IoT: Technology Trends to Watch Out for in 2021

Sudeep Agrawal, AVP and Head IT, ReNew Power

IOT: Technology Trends to Watch Out for in 2021

Research by Juniper has predicted that the number of connected devices will reach 46 billion in 2021. As per Statista, the total data size will be 78 zetabytes in 2021 and 178 zetabytes in 2025. The increase in data generation will force companies to restrategize data collection and its utilization for business growth. 2021, the year of hope, brings in the need for extensive penetration of IoT, ML, and AI across small, medium and large industries. The impact of the ongoing pandemic is expected to drive the demand for various technologies, including but not limited to the application of IoT, home-based offices, enhanced technology penetration in Tier-2 and Tier-3 cities, and digital twinning for both site and manufacturing plant management.      

IoT will alter the face of the industry forever by changing working methods to utilize time and resources optimally. This will open up new avenues for business growth through innovation and advanced procedures. The key focus in 2021is likely to be centred around the following aspects:


  • Realignment of network and internet connectivity: In the current scenario, it is no longer enough to have consistent network connectivity limited to offices, manufacturing plants, and site setups; it is just as crucial in homes. As fast decision-making remains key to remain ahead in the growth curve but making the right decision relies on processing data and making essential information available, we need to look beyond commonly used lease lines and MPLs. Instead, we need to move to satellite connectivity or 5G to keep up with organizational requirements of consistent, fast, and reliable networks. 

Connectivity requirements for IoT devices may vary even within the same organization. For ex., an automated car's needs differ from wearable gadgets or SCADA systems installed in manufacturing plants. One need to contextualize organizational network requirements depending on use cases and surrounding structures.

  • Resilience against cyber threats and redefining the cybersecurity framework: As IoT adoption flourishes, global data doubles every couple of years, and 50 percent of said data is expected to be on the cloud by 2025. Hence, we need to focus on data privacy, security, and resilience towards cyberattacks. Considering the distributed workforce and the ever-increasing data on the cloud and mobile computing, hackers have immense opportunities to attack through different channels. A recent report states that cyber attacks have increased by 37 percent during the pandemic. It is now imperative to increase our investment in cybersecurity tools like endpoint protection, email ATP, SIEM, data cloud security, and DLP.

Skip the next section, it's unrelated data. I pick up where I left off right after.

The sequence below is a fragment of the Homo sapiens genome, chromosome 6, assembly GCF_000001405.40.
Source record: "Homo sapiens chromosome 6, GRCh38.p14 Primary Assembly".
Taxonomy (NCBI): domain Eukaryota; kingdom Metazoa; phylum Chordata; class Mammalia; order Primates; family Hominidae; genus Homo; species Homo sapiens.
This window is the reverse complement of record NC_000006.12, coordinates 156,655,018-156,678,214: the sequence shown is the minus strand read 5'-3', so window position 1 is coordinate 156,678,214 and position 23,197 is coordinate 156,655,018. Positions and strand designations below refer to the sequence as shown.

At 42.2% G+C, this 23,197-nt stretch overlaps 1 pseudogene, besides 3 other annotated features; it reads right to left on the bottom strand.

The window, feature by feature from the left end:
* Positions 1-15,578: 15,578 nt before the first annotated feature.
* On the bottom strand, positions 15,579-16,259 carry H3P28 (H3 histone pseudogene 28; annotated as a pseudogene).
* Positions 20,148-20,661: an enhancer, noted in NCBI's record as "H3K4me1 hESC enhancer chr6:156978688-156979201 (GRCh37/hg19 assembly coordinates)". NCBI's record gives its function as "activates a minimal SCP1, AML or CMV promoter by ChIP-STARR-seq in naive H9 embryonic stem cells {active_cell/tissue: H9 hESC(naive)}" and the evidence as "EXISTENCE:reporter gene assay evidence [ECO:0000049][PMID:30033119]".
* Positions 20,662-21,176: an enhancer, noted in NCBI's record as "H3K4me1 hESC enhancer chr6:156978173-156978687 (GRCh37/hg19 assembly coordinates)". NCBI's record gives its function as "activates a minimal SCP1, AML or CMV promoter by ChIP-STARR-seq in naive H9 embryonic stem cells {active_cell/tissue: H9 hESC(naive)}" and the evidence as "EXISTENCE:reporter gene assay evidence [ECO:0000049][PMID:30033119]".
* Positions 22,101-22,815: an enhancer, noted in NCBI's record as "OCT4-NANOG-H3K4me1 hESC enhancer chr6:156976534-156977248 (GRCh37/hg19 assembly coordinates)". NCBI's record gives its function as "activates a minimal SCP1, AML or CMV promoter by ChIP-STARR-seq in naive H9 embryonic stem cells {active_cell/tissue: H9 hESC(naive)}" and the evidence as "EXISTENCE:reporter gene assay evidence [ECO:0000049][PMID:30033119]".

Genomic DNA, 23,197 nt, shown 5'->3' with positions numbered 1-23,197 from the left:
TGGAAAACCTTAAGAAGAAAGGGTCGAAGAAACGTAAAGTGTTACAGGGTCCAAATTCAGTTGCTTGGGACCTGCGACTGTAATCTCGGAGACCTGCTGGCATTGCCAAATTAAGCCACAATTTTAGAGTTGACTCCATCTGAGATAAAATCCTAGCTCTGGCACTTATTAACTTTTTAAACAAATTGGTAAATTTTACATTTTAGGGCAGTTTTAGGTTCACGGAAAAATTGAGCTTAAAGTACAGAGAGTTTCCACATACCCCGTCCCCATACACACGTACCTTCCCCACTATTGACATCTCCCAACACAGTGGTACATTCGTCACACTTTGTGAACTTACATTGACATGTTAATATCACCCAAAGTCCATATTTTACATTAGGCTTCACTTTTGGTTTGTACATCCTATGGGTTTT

Increasing security alerts and threats make it practically impossible for humans to monitor every aspect of security manually. Therefore, AI and ML-enabled security tools will rise to the occasion and assist cybersecurity analysts by predicting patterns from historical data, responding as per auto action guidelines, and using predictive analysis to identify malicious threats beforehand.

  • Investment in healthcare: Connected wearable devices using AI and ML will play a vital role in detecting and monitoring potential concerns. While the pandemic continues to impact our lives, virtual consultation, digital prescriptions, and IoT-enabled wearable devices will open up new avenues. Feed generated from wearable devices will empower healthcare workers by processing health parameters in real-time, thus providing quicker diagnosis and treatment. Data patterns can help detect future outbreaks of contagious diseases and enable people to react proactively. While the widespread adoption of wearable devices to furnish health-related data, its applicability in clinical settings and regulatory procedures might take time; the results are worth the effort.
  • IoT as a critical pillar in corporate strategy for eCommerce: Technology will no more be in eCommerce companies' backyard. As eCommerce executives realize that the current technology setup is not aligned with their businesses' long-term strategy, the use of IoT in their corporate strategy becomes crucial. As IoT's full potential has not been tapped in this marketplace, we must continually monitor its usage to evaluate and eliminate risks while remaining agile. 

Technology becomes a crucial aspect in the formation of organizational strategy; hence, eCommerce-based companies can take a three-step approach to IoT adoption. This should kick-start by focusing on IoT use-cases aligned with corporate functions, management, and processes. Secondly, companies can aim to go beyond their regular revenue model and use IoT as their latest model. Lastly, they can work towards creating a central data ecosystem and contextualize it for suppliers, customers, and business-users. The proper incorporation of technology will benefit every link in the chain from suppliers to end-users.

IoT can add value across domains. From my experience in the white goods industry, I believe that we have yet to explore extensive possibilities in this space. Imagine home appliances like refrigerators, microwaves, washers, and heaters as a synced system controlled through mobile apps, voice commands, and wearable devices. You will never run out of detergent as it will be auto-ordered after a predetermined number of washing cycles, or lack groceries in your pantry. As we exploit IoT's potential across industries, we should only remember to secure our data effectively to avoid intrusions into our private lives.